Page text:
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Publication Briefs

De-Prescribing Intervention Reduced Overuse of Proton Pump Inhibitors Among Veterans

Proton pump inhibitors (PPIs) such as Prilosec (omeprazole), Protonix (pantoprazole), and Nexium (esomeprazole) are among the most prescribed medications in the U.S. PPIs are frequently used by patients without an appropriate indication, increasing healthcare costs and pill burden. Further, their long-term use has been associated with increased risk for serious medical conditions such as pneumonia, bone fracture, chronic kidney disease, and even death from cardiovascular disease. However, there is only indirect evidence of a causal link between PPIs and these outcomes, and it is unknown if de-prescribing these medications improves health outcomes. This study (February 2009–January 2019) determined how a large-scale pharmacy-based intervention to reduce PPI overuse in VISN 17 affected prescribing patterns, healthcare utilization, and clinical outcomes compared to patients in all other VISNs, who served as controls. The VISN 17 intervention, which started in 2013, restricted PPI refills, voided inactive prescriptions, facilitated prescribing of a non-PPI acid blocking medication to help with PPI tapering, and provided Veteran and clinician education. Researchers included all Veterans who had ≥2 VA primary care visits in the preceding two years and used data from VA and CMS. The primary outcome was the percentage of Veterans who filled a PPI prescription per six months. Secondary outcomes included PPI use in Veterans at high risk for upper gastrointestinal (GI) bleeding, healthcare utilization, and PPI-associated clinical conditions. The number of Veterans analyzed per interval ranged from 192,607 to 250,349 in VISN 17, and 3,775,953 to 4,360,868 in the control VISNs, with 26% of Veterans receiving PPIs pre-intervention.


  • The intervention was associated with a rapid and sustained 7% absolute reduction in Veterans receiving PPI prescriptions—a relative decline of nearly 30%.
  • The intervention was also associated with an 11% reduction in PPI use among Veterans at high risk for upper GI bleeding, in whom PPIs are guideline-recommended (unintended de-prescribing). However, there was no increase seen in primary care visits for upper GI diagnoses, upper endoscopies, or hospital admissions for acid peptic disease in these patients.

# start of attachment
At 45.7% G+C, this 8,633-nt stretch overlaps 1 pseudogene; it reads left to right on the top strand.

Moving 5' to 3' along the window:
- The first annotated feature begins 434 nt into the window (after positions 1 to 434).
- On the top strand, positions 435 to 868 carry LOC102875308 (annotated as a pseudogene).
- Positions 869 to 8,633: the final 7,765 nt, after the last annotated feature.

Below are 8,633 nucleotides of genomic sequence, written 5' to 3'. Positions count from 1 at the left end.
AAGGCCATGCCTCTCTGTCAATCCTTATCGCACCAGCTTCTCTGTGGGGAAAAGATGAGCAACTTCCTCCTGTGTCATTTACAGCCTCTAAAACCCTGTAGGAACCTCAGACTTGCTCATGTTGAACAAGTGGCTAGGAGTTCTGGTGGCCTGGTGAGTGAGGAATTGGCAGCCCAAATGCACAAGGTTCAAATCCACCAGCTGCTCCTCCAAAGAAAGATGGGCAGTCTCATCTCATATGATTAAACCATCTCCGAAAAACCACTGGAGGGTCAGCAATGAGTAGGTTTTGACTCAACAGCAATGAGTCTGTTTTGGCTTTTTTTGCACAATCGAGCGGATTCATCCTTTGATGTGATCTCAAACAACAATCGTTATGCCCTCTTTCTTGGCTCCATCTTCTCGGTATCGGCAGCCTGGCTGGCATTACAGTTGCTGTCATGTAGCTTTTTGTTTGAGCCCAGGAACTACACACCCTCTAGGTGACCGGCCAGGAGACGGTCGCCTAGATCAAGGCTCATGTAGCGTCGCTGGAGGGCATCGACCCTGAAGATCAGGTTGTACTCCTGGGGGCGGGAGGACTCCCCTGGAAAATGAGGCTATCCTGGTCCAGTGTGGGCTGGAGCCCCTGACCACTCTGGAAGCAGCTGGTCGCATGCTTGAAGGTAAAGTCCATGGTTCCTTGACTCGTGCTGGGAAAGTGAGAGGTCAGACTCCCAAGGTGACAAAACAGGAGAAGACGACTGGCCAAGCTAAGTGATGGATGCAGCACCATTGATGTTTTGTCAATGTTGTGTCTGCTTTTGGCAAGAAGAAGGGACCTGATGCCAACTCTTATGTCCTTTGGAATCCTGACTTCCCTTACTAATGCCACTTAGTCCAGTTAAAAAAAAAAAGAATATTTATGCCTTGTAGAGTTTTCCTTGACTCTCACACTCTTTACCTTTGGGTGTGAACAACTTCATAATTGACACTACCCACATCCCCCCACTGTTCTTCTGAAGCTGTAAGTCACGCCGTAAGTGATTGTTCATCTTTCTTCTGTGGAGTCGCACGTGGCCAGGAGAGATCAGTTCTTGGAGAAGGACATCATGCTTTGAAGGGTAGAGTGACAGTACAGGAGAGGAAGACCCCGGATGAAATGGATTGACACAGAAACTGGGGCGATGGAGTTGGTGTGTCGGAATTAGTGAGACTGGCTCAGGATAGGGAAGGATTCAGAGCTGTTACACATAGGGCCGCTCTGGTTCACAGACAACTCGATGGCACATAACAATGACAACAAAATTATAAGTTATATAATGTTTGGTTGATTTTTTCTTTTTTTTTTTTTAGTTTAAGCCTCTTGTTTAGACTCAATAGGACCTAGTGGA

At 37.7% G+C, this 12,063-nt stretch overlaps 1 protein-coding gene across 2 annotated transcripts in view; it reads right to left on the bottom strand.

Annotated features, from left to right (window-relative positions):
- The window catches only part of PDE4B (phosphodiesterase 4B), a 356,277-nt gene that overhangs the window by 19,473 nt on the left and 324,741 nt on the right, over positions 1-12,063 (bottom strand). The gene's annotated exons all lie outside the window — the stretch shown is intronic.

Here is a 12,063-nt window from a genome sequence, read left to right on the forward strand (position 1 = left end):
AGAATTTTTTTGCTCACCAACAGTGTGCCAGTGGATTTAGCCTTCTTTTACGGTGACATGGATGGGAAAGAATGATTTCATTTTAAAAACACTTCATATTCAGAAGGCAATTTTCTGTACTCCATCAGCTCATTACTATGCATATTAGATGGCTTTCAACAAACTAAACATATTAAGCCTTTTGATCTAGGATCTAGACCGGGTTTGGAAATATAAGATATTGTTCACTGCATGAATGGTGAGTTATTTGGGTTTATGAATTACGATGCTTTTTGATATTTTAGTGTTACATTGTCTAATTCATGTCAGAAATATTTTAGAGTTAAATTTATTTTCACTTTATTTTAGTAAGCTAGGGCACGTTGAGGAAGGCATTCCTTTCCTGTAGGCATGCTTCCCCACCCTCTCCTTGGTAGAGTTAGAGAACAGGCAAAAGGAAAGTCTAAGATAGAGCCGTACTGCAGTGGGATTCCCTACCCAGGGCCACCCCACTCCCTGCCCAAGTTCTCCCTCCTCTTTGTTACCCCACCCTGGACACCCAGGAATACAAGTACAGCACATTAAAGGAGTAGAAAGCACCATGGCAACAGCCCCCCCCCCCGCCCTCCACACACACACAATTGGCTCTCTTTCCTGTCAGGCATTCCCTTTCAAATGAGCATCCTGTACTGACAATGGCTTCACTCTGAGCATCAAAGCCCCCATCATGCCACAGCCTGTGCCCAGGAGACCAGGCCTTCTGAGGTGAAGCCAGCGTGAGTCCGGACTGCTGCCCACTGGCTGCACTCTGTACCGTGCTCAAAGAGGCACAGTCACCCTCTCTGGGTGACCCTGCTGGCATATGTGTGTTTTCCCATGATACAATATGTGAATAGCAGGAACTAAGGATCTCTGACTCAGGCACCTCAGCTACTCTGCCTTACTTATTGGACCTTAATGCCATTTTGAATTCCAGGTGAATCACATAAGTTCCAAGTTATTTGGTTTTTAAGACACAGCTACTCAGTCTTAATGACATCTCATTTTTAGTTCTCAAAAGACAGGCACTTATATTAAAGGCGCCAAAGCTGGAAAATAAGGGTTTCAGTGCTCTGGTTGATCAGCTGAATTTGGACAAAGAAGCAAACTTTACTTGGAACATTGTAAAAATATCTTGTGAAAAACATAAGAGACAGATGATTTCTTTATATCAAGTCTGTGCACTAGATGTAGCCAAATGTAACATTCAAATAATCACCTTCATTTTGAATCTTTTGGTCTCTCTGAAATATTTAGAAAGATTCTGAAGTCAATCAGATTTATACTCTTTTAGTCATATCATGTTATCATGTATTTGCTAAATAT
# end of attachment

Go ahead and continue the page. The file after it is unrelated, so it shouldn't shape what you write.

• This intervention’s primary benefits are likely to be reduced pill burden for Veterans and reduced drug costs for health systems. A budget impact analysis by the same team (unpublished) found that, if implemented nationwide, the intervention would have reduced spending on PPIs by up to $328 million over 4.5 years.


  • Some VISN 17 Veterans might have shifted to buying PPIs outside of VA after the PPI overuse initiative started, which would have attenuated the true effect of the intervention.

HSR funded this study. Drs. Kurlander and Kim are part of HSR’s Center for Clinical Management Research (CCMR).

Kurlander JE, Laine L, Kim HM, et al. Impact of Large-Scale, Multicomponent Intervention to Reduce Proton Pump Inhibitor Overuse in Integrated Healthcare System: Difference-In-Difference Study. BMJ. April 11, 2024;385:e076484.

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What are HSR Publication Briefs?

HSR requires notification by HSR-funded investigators about all articles accepted for publication. These journal articles are reviewed by HSR and publication briefs or summaries are written for a select number of articles that are then forwarded to VHA Central Office leadership to keep them informed about important findings or information. Articles to be summarized are selected by HSR based on timeliness of the findings, interest of leadership, or potential impact on the organization. Publication briefs are written for only a small number of HSR published articles. Visit the HSR citations database for a complete listing of HSR articles and presentations.

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